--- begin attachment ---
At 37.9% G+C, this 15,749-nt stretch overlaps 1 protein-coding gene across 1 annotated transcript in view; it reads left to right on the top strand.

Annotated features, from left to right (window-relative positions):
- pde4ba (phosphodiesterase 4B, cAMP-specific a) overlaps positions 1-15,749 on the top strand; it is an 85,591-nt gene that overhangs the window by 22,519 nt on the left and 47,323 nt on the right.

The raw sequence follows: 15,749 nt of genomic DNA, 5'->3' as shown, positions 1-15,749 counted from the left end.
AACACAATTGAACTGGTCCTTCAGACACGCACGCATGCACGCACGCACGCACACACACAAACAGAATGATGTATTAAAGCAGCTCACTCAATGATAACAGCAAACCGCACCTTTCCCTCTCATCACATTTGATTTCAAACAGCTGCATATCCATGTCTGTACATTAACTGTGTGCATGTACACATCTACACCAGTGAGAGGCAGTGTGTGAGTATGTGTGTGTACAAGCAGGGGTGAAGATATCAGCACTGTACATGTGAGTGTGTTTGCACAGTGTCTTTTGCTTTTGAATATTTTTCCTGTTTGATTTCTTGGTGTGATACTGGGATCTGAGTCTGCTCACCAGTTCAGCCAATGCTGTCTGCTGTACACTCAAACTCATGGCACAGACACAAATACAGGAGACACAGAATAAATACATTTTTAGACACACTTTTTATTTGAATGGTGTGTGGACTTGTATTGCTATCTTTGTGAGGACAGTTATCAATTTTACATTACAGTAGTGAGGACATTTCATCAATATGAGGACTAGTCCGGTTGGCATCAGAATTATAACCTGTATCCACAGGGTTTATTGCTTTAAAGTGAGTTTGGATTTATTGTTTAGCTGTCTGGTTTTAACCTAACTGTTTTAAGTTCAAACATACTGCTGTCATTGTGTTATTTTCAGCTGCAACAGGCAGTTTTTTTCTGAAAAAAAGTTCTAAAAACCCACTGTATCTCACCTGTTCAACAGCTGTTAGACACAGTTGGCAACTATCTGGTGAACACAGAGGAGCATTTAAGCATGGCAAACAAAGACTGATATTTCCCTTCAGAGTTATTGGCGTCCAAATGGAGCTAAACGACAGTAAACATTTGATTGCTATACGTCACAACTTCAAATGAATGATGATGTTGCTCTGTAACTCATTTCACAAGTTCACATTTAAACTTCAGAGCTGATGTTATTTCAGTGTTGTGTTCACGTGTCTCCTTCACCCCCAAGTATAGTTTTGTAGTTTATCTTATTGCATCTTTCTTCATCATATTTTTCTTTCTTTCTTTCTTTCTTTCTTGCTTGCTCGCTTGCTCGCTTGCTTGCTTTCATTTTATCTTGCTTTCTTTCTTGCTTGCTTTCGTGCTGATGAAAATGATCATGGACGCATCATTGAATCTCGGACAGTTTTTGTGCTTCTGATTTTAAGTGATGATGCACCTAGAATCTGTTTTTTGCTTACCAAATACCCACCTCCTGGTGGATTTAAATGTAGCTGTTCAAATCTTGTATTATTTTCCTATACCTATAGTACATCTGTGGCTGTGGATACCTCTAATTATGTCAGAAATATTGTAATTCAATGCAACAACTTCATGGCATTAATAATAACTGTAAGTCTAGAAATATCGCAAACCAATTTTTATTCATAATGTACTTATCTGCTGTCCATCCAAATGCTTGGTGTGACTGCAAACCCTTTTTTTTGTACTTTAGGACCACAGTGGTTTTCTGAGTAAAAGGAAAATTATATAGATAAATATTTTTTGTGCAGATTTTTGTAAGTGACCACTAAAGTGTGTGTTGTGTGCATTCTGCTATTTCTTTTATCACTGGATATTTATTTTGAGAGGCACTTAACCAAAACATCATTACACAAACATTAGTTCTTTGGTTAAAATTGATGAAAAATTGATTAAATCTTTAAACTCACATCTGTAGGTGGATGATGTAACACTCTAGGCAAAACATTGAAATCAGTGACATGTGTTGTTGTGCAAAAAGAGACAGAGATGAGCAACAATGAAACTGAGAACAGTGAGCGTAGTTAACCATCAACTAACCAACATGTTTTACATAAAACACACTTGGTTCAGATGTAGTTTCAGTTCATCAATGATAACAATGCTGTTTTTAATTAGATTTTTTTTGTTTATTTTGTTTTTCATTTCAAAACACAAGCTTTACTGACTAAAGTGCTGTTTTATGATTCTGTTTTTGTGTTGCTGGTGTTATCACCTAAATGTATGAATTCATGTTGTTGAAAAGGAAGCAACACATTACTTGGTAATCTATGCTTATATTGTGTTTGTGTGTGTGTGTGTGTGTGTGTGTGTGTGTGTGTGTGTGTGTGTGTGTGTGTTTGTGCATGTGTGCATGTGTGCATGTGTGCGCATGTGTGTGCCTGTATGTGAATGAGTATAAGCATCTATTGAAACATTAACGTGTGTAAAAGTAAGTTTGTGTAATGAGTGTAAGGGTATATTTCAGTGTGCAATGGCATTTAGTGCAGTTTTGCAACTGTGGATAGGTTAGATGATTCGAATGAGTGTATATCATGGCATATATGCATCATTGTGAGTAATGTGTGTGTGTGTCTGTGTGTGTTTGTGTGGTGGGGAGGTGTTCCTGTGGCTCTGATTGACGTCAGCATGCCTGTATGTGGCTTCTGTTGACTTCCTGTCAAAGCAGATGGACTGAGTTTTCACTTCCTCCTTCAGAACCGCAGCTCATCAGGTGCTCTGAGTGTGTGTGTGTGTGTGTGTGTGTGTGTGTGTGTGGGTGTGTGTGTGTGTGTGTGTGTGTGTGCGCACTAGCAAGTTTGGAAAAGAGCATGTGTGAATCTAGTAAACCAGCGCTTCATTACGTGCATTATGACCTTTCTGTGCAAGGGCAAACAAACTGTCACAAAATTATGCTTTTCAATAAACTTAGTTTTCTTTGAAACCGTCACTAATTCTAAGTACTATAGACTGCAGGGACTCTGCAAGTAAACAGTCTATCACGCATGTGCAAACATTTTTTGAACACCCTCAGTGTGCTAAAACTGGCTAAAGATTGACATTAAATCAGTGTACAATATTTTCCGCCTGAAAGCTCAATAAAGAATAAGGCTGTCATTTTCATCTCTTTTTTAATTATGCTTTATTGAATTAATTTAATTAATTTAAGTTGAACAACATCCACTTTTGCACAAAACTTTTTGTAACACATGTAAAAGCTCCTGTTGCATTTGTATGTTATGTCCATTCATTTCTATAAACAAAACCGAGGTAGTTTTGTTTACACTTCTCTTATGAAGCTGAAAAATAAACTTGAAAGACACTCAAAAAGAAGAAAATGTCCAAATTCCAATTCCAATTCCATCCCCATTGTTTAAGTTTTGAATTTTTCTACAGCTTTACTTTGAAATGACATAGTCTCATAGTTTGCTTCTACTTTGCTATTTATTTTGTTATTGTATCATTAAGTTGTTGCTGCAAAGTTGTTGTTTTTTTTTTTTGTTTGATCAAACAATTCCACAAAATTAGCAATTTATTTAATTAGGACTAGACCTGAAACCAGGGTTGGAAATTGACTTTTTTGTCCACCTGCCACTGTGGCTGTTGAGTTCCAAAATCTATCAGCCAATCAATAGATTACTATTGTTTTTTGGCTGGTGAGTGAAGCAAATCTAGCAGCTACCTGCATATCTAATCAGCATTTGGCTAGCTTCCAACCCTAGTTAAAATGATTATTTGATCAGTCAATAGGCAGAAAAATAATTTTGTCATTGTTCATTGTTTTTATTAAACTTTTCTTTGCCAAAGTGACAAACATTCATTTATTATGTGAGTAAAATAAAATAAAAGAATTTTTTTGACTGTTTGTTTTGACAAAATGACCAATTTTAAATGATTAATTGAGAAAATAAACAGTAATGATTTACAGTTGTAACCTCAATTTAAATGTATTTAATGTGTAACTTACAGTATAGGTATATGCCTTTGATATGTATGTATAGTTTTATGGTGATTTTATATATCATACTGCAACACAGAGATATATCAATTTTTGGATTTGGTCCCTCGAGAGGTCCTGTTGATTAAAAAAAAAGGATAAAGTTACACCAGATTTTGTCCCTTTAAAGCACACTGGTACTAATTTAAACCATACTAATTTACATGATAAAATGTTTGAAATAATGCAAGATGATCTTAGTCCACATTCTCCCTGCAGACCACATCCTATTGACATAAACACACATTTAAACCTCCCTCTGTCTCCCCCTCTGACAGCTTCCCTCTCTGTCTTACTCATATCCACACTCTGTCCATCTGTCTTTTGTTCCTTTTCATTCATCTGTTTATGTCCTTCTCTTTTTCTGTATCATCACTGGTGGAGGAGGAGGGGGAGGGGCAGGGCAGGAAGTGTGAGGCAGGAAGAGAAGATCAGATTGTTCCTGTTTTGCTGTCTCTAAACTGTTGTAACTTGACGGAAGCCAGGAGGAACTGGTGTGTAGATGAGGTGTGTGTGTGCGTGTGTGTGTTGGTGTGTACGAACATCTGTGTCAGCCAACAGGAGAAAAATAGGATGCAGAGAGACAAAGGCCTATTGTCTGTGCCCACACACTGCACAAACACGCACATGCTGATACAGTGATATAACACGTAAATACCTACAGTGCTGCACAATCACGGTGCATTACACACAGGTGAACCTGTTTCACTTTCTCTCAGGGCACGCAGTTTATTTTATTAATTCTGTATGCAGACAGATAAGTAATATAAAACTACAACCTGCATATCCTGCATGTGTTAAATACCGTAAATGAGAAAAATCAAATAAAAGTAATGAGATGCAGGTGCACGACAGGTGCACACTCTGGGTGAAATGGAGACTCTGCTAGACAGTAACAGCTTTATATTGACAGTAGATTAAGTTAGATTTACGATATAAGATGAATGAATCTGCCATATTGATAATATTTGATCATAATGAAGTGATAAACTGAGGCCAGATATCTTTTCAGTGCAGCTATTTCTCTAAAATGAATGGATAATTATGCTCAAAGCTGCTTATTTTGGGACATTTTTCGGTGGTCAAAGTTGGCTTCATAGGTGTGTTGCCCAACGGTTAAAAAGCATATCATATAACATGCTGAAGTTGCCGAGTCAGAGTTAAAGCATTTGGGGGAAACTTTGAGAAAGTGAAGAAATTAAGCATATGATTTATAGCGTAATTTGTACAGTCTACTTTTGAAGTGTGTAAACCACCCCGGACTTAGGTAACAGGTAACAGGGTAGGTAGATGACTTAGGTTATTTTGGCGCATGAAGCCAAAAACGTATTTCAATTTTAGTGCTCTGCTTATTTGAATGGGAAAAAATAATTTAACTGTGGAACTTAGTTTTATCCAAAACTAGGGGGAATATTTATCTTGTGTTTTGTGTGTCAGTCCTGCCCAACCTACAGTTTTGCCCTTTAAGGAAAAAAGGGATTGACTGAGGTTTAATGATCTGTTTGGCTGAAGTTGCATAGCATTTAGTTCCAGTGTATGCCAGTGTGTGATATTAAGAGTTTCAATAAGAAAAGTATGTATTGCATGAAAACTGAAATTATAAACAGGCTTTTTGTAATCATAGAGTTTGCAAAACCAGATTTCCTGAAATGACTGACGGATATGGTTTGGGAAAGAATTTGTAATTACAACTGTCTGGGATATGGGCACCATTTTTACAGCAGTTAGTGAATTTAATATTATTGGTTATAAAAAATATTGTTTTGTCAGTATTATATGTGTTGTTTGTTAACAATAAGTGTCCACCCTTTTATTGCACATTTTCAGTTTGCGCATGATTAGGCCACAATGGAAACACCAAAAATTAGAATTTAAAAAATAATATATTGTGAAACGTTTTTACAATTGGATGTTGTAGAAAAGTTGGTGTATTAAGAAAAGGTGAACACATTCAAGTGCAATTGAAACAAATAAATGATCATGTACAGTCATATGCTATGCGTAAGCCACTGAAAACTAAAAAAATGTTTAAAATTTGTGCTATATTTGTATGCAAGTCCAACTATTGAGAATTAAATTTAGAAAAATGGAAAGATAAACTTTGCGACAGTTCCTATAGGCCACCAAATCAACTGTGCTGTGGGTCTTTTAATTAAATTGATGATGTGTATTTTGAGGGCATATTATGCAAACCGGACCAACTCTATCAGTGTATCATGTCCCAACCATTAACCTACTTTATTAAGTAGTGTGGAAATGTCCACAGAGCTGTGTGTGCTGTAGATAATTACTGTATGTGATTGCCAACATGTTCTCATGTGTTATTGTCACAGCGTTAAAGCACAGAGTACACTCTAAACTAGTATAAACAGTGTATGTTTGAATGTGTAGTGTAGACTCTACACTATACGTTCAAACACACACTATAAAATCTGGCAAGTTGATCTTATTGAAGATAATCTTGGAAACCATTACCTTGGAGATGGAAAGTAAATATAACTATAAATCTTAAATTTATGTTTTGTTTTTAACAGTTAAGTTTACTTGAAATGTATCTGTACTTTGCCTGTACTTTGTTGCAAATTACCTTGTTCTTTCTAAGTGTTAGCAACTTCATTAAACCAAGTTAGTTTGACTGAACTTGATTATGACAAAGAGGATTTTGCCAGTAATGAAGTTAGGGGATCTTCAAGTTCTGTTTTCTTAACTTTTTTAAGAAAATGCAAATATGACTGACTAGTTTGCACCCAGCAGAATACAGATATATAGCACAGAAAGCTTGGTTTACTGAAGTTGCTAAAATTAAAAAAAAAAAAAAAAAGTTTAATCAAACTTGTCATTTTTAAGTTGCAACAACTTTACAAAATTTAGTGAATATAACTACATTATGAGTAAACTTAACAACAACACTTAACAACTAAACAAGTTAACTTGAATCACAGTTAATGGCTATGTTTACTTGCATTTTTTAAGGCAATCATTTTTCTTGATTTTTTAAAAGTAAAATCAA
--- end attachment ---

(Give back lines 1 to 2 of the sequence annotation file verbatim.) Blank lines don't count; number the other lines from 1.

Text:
At 37.9% G+C, this 15,749-nt stretch overlaps 1 protein-coding gene across 1 annotated transcript in view; it reads left to right on the top strand.

Annotated features, from left to right (window-relative positions):